Trump expected to leave climate deal _ but with 'caveats'

If the United States were to pull out of the accord, it would join Syria and Nicaragua as three out of the 145 countries that have signed on to the 2015 agreement sponsored by the United Nations to slow climate change.

As The New York Times reported in 2014, then President Barack Obama intentionally did not pursue a legal treaty because "there is no chance that the now gridlocked Senate will ratify a climate change treaty in the near future, especially in a political environment where many Republican lawmakers remain skeptical of the established science of human-caused global warming".

His remarks at New York University's Stern School of Business came at a time when the world waits for Donald Trump to announce whether the country will continue to uphold the Paris deal, which almost 200 countries signed as a commitment to reduce greenhouse gas emissions.

McKenna has said what the US chooses to do is up to the USA, but Canada won't wait.

"It is imperative that we maintain our seat at the table in global discussions of how to address the threats posed by climate change", a group of bipartisan lawmakers wrote to the White House in April.

Tearfund's head of advocacy Paul Cook said: "World leaders need to uphold their commitments to prevent lives and livelihoods being hit hard by an unstable and changing climate".

Musk then said he would have "no choice" but to depart Trump's advisory councils if the USA pulled out of the climate deal.

Guy Verhofstadt, leader of the liberal group in the European Parliament, sent a tweet in the literary style of the US president: "Trump puts his ego ahead of the future of our planet - sad!" Trump tweeted he would make his formal announcement over the next few days.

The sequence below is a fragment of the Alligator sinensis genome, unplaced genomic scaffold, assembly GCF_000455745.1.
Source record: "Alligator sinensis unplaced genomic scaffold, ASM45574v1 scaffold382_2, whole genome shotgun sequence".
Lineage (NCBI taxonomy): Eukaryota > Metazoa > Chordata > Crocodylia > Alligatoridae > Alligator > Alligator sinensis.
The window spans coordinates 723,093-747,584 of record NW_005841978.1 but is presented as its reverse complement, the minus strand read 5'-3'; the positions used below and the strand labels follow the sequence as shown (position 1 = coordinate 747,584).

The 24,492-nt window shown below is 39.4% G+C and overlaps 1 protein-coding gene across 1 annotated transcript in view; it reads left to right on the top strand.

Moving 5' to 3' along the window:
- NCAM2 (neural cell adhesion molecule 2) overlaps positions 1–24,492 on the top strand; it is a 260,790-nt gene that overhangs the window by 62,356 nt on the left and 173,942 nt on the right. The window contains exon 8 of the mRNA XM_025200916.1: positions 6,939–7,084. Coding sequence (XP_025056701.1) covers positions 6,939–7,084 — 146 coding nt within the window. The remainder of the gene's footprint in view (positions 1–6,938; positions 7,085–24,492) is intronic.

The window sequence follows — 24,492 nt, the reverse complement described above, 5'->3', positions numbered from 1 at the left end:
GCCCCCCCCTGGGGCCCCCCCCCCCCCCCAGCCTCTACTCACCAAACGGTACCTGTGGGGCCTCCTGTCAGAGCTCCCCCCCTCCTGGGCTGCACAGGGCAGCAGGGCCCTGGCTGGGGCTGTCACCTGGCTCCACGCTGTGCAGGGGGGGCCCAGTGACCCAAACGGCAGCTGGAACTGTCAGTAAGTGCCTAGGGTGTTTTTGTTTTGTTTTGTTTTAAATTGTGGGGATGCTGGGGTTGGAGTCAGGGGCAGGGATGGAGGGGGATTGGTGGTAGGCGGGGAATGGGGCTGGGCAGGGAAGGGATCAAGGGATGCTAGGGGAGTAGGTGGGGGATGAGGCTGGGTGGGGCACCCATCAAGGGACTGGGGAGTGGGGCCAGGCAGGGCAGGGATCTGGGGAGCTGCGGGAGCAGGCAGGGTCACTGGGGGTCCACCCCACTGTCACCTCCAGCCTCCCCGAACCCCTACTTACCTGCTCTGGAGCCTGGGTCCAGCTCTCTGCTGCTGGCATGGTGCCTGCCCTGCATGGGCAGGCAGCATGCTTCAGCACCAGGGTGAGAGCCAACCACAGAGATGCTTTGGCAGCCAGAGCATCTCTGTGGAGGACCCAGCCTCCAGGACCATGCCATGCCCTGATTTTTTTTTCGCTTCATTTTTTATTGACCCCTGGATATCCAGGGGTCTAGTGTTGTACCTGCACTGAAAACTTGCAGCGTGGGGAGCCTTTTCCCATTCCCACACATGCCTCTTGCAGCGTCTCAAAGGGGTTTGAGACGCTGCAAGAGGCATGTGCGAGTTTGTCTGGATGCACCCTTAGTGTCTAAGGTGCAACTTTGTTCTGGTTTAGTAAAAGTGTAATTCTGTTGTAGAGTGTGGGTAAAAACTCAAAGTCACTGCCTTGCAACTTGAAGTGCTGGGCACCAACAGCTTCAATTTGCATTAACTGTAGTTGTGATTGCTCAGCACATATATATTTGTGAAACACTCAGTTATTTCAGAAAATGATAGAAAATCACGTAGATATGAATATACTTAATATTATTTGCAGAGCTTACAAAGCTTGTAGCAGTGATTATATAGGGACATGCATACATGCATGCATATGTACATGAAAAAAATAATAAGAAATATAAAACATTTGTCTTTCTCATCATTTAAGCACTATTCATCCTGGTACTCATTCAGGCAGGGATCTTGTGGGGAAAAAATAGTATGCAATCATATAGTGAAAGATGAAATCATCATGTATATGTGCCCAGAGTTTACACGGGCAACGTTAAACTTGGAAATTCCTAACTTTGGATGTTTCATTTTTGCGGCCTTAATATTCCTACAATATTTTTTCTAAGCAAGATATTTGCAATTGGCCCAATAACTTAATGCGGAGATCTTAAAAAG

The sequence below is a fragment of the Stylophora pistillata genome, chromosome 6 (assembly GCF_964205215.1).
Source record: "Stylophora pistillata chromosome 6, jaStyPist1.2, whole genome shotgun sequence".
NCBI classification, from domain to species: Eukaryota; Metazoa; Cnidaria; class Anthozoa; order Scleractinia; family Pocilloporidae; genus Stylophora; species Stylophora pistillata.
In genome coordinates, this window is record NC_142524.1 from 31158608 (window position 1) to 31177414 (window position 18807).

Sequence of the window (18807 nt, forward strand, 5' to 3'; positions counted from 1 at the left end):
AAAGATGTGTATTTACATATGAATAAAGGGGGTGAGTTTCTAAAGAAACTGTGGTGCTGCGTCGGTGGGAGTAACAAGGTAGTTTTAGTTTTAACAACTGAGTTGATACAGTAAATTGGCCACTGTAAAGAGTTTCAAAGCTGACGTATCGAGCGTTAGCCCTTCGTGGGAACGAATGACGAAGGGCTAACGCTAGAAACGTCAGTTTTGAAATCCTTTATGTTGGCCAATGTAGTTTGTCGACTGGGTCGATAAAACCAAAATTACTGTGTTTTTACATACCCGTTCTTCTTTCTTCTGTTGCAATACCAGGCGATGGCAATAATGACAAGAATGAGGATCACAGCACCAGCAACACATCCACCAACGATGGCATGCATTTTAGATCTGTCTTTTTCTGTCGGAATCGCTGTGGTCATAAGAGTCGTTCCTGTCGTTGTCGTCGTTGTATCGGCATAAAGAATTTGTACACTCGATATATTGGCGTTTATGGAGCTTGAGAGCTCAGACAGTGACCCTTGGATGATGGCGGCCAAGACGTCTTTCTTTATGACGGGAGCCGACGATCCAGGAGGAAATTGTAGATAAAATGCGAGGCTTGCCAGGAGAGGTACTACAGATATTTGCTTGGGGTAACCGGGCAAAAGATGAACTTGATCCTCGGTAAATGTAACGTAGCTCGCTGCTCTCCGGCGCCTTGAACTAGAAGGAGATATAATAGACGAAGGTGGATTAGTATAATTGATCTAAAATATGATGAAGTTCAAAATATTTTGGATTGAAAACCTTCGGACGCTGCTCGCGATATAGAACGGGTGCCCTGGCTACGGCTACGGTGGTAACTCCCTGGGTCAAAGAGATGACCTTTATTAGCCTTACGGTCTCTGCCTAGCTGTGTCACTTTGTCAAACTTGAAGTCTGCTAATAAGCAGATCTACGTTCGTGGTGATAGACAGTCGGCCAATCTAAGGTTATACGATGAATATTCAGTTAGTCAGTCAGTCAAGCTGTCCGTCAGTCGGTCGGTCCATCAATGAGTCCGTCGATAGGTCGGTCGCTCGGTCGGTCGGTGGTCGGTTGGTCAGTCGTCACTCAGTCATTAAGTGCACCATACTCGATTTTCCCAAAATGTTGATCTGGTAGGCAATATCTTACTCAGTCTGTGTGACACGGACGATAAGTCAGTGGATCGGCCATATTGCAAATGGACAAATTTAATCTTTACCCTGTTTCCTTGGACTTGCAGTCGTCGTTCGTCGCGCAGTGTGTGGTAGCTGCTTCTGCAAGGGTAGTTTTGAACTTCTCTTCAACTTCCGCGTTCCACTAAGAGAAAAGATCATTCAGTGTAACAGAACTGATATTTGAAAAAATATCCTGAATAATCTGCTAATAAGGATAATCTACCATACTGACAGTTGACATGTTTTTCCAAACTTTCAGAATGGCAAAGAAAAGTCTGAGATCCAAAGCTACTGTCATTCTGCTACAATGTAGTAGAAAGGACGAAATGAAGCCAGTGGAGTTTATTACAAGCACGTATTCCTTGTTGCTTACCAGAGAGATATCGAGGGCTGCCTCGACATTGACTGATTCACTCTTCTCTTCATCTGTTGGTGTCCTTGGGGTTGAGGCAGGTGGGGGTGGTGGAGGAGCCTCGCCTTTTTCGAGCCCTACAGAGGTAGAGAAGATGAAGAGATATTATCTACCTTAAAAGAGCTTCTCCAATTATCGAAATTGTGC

At a Wednesday news conference, a government spokesman said Macron had told a cabinet meeting France would be "very pro-active" in working to ensure the Paris accord was implemented.

Trump expected to leave climate deal _ but with 'caveats'

Hill Democrats weren't the only ones outraged over Trump's expected decision.

Mr Guterres made the remarks at New York University, as the United States weighed-up pulling out of the emissions-cutting deal.

Last week in Germany, McKenna met Chinese special envoy for climate change Xie Zhenhua and European Union environment commissioner Karmenu Vella and discussed jointly hosting a meeting of environment ministers this fall to chart a path for implementing Paris among the world's major economies. In January, Musk endorsed Rex Tillerson for secretary of state because Tillerson, the former CEO of ExxonMobil, has supported such a tax.

Cohn, the Trump economic adviser, also said last week that the president's views "are evolving".

"Will @realDonaldTrump invite his granddaughter to sit on his lap as he signs the EO pulling the U.S. out of the Paris Climate Accord?" the user tweeted, to which Kerry replied: "Good question".

Conservatives, such as Pruitt, have argued the agreement wasn't fair to the United States and the fact of the USA staying in would be used as a weapon by environmental groups seeking to fight Trump environmental policies.

Friends of the Earth's chief executive Craig Bennett said the organisation would campaign against any trade deal with the United States if it "turns its back on its global responsibility to tackle climate change". Forty Democratic senators sent Trump a letter urging him to stay in, saying a withdrawal would hurt America's credibility and influence on the world stage.

During Trump's overseas trip last week, European leaders pressed him to keep the the pact.

If Trump does withdraw the USA fully from the Paris pact, scientists warn it will be a tremendous setback to the worldwide effort to contain temperatures from rising an average of 2 degrees Celsius above pre-industrial levels.

  • Zachary Reyes